Chimney Swift Bird Numbers Declining


18 November, 2019

People across the United States are putting up tall, narrow structures to help a little bird called the chimney swift. They hope the birds will use these structures as nesting areas and resting places.

Chimney swift numbers are decreasing as the shape and design of the nation's buildings change. People are tearing down old factory buildings and schools. Many of these structures have chimneys -- enclosed structures or pipes that release smoke into the air.

Today, most American homes do not have chimneys. And many homeowners who do have chimneys cover up the top to keep animals out.

Chimney swift numbers have fallen by more than 70 percent since the 1960s, scientists estimate, and by more than one-third over the past 16 years.

That large drop led the International Union for the Conservation of Nature to declare swifts as "vulnerable." That is the last step before they are considered "endangered."

Building take chimneys and towers

Bird lovers are building chimney-like birdhouses as summer homes for swifts. Several are set up around the city of Birmingham, Alabama, where Greg Harber has been watching the birds for almost 10 years.

"It does give us hope that if we put them up ... they will use them," Harber said as swifts flew close to a real chimney.

Georgean and Paul Kyle often get credit for starting the current interest in building towers. The Kyles told The Associated Press in an email that they have put up more than 100 nesting towers in Central Texas.

Eighty percent of those built before the birds' March arrival get nests their first year.

Hundreds of migrating swifts make use of two of the 6.1-meter-tall towers, the Kyles said.

Jim Bonner is director of the Audubon Society of Western Pennsylvania. He says his group has built or helped with about 150 towers in Pennsylvania.

FILE - Scores of Vaux's Swifts come in for a landing with the moon in the background for an evening roost in the old, brick chimney at Chapman Elementary School in Portland, Ore., Tuesday, Sept. 13, 2016. (AP Photo/Don Ryan)
FILE - Scores of Vaux's Swifts come in for a landing with the moon in the background for an evening roost in the old, brick chimney at Chapman Elementary School in Portland, Ore., Tuesday, Sept. 13, 2016. (AP Photo/Don Ryan)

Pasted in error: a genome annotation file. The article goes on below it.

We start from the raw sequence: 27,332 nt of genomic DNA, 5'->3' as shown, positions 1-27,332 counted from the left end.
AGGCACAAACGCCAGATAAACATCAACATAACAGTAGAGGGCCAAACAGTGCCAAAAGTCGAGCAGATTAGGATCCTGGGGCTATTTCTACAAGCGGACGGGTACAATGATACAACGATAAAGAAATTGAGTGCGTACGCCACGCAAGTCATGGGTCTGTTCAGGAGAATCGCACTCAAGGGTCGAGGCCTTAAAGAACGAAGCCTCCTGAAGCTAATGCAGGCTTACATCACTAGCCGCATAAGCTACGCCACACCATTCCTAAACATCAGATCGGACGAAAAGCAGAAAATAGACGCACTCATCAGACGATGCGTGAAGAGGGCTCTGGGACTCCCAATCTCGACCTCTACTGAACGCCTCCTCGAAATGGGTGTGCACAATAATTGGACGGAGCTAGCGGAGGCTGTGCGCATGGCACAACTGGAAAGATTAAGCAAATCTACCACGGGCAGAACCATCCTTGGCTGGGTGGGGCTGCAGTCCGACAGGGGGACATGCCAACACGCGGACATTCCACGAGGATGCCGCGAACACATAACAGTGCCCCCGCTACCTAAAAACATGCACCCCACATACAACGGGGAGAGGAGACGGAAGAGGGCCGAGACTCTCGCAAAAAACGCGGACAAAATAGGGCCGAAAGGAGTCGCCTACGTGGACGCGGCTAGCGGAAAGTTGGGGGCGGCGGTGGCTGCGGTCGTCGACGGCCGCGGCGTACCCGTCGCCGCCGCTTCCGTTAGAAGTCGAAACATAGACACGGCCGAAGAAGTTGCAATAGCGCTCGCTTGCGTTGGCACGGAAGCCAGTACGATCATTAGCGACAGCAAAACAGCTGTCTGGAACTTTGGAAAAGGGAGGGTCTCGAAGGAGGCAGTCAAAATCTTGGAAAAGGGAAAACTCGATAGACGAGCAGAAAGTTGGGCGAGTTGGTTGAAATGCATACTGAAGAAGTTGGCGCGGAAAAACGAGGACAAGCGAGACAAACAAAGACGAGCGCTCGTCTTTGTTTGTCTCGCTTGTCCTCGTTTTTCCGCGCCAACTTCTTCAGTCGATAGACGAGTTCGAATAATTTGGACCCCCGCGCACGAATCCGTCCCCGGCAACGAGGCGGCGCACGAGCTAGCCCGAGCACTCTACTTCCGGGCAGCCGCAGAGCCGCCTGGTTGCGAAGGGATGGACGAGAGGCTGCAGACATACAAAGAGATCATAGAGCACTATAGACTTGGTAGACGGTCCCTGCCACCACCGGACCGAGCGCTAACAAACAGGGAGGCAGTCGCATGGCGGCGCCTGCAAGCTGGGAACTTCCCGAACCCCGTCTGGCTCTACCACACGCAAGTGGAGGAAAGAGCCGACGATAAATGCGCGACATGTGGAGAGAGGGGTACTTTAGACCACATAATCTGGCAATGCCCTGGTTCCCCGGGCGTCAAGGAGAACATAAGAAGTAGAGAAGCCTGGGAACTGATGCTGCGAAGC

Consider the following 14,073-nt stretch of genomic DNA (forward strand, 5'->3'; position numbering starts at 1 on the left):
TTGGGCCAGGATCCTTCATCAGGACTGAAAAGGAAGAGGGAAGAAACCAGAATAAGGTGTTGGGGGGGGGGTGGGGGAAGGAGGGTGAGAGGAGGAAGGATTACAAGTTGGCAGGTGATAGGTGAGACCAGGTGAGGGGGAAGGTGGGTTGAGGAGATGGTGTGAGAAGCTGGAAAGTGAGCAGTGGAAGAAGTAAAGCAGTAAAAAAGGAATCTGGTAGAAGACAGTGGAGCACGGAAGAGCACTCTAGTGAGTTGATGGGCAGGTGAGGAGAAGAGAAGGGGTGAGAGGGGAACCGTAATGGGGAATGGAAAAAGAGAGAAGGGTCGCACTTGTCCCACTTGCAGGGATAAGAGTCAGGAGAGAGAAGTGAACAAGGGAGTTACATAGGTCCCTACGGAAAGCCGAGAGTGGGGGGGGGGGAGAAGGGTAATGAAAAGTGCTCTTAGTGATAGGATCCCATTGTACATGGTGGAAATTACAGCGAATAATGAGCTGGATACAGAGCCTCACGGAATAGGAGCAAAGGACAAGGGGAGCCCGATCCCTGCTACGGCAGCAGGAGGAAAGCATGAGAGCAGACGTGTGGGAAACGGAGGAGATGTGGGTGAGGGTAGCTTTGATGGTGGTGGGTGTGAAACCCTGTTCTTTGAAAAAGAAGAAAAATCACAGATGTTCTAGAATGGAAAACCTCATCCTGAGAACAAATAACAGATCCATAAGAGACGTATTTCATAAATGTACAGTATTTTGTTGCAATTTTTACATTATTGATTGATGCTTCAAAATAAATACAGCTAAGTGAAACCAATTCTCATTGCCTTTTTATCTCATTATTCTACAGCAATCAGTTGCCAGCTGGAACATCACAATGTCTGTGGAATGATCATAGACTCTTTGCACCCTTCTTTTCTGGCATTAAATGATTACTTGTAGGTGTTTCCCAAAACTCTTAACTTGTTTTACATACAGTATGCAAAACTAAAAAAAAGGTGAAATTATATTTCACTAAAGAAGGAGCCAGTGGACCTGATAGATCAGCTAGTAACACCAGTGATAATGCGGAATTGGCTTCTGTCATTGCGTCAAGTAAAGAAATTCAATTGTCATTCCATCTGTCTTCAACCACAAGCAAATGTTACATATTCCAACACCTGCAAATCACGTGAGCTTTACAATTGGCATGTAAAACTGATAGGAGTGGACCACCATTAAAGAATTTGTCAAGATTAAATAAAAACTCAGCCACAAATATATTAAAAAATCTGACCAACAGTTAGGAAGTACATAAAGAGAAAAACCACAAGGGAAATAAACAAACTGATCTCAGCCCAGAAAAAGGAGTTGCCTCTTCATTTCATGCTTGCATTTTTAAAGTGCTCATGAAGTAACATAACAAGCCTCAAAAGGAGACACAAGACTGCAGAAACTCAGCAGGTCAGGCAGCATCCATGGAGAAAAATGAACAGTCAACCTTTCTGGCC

Why have chimney swift numbers declined?

But the link between the drop in chimney swift numbers and chimney loss is not clear. The flying insects that swifts eat also appear to be declining.

University of Connecticut professor Margaret Rubega thinks the cause of the birds' decline could be in South America.

"Chimney swifts are fundamentally a South American bird that visits North America for four months," she said.

Rubega said a big problem is that scientists have only a few reports of small numbers of chimney swifts in the upper Amazon Basin. So, they do not really know where the little birds spend the winter, let alone what may be happening to them there.

However, three less common western species of swifts also migrate to Central or South America. Their numbers are unchanged or even increasing somewhat.

I'm John Russell.

Janet McConnaughey and Jay Reeves reported on this story for the Associated Press. John Russell adapted the story for VOA Learning English. George Grow was the editor.

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Words in This Story

nest – n. the place where a female bird leaves her eggs and takes care of her young

vulnerable – adj. open to attack, harm, or damage

tower – n. a tall, narrow structure

migrate – v. to move from one place to another based on the seasons

species – n. a group of living organisms made up of similar individuals who are called by a common name

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